Woodfibre: Citizen scientist concerned about WFLNG earthquake risk

Source: Vida Morkunas

In the wake of an earthquake felt locally this month and the Great British Columbia ShakeOut emergency preparedness exercise last week, a Squamish resident is questioning what will happen in the event of an earthquake once Woodfibre LNG is up and running.

The magnitude 2.3 earthquake that rocked some Squamish residents awake at 2 a.m. Oct. 11 was along the same fault lines as two previous earthquakes since February 2015.

“The fault lines down through the Woodfibre site and across to Britannia indicate the energy transfer from the epicentre and explains why the quakes were felt in Squamish and Britannia,” said Star Morris, a citizen scientist in Squamish.

Morris said she is particularly concerned about the Henriette Lake Dam upstream on Woodfibre Creek. Based on a 2010 report, Henriette Lake Dam was deemed deficient to resist an earthquake “and could possibly be breached and initiate a debris flow,” according to Morris.

“The 10-inch gas pipeline is buried five feet under Woodfibre Creek and would be likely crushed should Henriette Dam fail,” Morris said, adding this failure may not affect the 24-inch natural gas pipeline to the liquefied natural gas facility, but the gas to the Sunshine Coast and Vancouver Island would be cut off with such a failure.

“With that dam sitting right now there is nothing major downstream, but when it is up and running will be the other issue.”

As part of the Environmental Assessment process, Woodfibre LNG laid out a number of its plans and precautions that will be undertaken in preparation for an earthquake including that the project will be designed for a one-in-2,475-year earthquake.

 Further, related infrastructure, including bridges, will be designed for 200-year “instantaneous peak flows” on Mill and Woodfibre creeks.

With regard to the 1947-built Henriette Lake Dam in particular, Woodfibre spokesperson Jennifer Siddon told The Squamish Chief because the rules for dam safety in B.C. changed in February, engineering consultant Ausenco conducted a review of the dam and the company is still awaiting the 2016 Dam Safety Review.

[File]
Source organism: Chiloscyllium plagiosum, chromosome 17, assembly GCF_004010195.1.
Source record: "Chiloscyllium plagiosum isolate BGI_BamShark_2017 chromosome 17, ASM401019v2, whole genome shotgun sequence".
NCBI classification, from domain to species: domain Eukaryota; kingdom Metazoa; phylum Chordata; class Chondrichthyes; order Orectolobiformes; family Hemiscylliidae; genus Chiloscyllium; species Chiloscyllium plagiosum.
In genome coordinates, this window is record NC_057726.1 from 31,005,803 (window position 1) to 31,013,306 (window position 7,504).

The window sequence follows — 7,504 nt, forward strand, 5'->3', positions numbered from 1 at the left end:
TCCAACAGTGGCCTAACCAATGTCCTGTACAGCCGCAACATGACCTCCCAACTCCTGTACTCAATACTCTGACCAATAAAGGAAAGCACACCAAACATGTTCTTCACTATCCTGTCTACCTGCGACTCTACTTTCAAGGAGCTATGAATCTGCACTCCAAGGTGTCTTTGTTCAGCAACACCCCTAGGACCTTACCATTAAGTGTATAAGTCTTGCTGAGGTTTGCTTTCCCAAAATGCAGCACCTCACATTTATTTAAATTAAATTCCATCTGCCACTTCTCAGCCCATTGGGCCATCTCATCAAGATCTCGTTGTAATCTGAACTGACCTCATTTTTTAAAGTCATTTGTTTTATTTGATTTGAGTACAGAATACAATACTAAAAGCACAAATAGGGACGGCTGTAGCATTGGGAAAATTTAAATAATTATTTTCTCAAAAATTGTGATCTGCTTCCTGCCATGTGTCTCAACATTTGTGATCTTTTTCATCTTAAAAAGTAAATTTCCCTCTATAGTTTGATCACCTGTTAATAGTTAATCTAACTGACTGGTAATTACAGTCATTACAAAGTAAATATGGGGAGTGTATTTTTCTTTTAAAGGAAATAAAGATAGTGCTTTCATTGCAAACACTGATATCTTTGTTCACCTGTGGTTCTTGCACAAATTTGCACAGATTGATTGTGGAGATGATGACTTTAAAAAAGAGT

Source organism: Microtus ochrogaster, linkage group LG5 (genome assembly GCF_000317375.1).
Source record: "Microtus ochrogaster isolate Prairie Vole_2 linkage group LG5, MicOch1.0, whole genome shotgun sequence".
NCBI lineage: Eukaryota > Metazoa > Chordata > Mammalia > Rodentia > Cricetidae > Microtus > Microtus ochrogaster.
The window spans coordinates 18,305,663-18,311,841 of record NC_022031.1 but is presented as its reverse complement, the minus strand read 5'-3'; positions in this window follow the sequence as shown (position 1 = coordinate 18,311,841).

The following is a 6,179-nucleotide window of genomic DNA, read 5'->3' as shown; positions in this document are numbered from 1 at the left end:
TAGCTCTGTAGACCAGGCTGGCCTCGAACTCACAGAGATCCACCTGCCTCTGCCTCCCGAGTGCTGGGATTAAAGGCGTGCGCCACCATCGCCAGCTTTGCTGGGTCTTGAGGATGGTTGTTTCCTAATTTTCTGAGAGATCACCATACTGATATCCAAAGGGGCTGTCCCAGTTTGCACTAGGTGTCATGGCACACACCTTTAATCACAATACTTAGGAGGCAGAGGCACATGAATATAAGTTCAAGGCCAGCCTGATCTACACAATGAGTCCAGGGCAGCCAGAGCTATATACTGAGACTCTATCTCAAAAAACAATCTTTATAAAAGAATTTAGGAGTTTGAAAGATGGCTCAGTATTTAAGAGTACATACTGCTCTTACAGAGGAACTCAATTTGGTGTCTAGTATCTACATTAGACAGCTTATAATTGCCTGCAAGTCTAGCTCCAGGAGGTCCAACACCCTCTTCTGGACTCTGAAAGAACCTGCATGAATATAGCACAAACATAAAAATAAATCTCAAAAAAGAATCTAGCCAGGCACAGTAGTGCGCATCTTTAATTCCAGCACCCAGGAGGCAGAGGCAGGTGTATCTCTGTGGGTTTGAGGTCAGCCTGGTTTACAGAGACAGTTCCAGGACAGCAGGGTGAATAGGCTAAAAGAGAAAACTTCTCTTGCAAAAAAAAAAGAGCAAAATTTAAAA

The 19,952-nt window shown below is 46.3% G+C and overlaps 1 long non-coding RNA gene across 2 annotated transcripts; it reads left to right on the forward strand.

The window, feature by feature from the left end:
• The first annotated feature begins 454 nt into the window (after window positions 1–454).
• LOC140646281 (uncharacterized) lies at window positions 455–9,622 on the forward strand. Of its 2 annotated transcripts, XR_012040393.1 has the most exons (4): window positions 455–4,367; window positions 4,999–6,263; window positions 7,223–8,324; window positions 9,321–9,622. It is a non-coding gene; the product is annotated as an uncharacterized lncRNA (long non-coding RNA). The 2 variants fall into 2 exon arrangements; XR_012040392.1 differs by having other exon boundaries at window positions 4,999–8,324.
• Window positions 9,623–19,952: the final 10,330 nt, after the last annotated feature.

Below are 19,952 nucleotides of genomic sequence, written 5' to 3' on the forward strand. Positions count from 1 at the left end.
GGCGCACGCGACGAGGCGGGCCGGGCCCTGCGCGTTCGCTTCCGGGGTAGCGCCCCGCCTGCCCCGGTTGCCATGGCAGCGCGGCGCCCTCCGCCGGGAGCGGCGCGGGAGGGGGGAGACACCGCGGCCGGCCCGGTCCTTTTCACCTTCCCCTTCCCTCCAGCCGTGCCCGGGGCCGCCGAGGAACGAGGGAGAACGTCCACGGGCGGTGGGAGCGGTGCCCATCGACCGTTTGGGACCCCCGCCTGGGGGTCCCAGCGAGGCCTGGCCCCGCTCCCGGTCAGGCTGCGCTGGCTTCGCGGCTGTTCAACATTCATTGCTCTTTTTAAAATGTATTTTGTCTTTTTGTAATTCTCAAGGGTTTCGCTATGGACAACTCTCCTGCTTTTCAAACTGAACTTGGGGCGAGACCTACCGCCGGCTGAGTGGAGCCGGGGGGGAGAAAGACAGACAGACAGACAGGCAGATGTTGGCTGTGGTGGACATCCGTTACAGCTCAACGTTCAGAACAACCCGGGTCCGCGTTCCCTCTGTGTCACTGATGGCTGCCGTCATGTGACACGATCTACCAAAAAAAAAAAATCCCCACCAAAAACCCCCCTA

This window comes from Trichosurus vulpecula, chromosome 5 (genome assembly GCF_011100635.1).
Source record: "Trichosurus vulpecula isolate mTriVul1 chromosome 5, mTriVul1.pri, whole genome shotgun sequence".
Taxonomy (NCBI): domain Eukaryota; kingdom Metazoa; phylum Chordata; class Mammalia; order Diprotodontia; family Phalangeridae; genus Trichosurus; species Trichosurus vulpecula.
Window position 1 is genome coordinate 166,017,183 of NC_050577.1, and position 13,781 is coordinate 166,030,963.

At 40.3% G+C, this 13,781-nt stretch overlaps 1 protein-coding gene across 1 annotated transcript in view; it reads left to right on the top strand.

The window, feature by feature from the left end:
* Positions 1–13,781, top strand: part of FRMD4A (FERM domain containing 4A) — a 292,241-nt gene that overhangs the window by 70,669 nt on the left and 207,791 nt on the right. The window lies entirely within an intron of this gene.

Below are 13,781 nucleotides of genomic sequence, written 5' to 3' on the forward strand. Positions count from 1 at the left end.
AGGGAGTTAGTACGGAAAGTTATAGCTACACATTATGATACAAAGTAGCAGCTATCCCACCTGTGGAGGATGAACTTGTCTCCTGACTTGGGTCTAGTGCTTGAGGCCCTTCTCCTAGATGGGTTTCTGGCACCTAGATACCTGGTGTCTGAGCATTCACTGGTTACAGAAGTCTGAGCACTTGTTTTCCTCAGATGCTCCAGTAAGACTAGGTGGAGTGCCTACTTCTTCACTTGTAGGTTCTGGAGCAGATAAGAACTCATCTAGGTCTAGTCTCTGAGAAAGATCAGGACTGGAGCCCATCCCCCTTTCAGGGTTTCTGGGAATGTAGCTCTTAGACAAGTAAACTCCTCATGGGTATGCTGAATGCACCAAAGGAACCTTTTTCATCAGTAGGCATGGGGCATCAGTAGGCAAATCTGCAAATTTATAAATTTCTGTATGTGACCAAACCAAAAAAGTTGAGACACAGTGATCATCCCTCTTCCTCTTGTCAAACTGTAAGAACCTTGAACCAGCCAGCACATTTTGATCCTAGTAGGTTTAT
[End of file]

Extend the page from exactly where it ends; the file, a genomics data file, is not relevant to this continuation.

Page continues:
“The preliminary finding of the review is that there are no serious issues of concern with the dam that would require immediate attention,” read an emailed statement from Woodfibre.
“Another preliminary finding is that the dam may not meet the new earthquake design criteria for being able to withstand a one-in-1,000-year earthquake.

While we await the final results of the review, we continue to remain in contact with the regulator and perform regular maintenance and inspections on the dam.”

In terms of public safety, Siddon said there is no immediate risk to the public because of the dam’s remote location. Were the worst to happen and a landslide occur above the dam, the debris flow would not reach the Woodfibre LNG site because of its location, she said.

Morris said she understands Woodfibre has plans in place, but she doesn’t have a high level of confidence that government regulators will ensure Woodfibre will follow through “before something happens.”

“From a number of issues with the provincial government throughout the province, I don’t have a lot of confidence,” she said.

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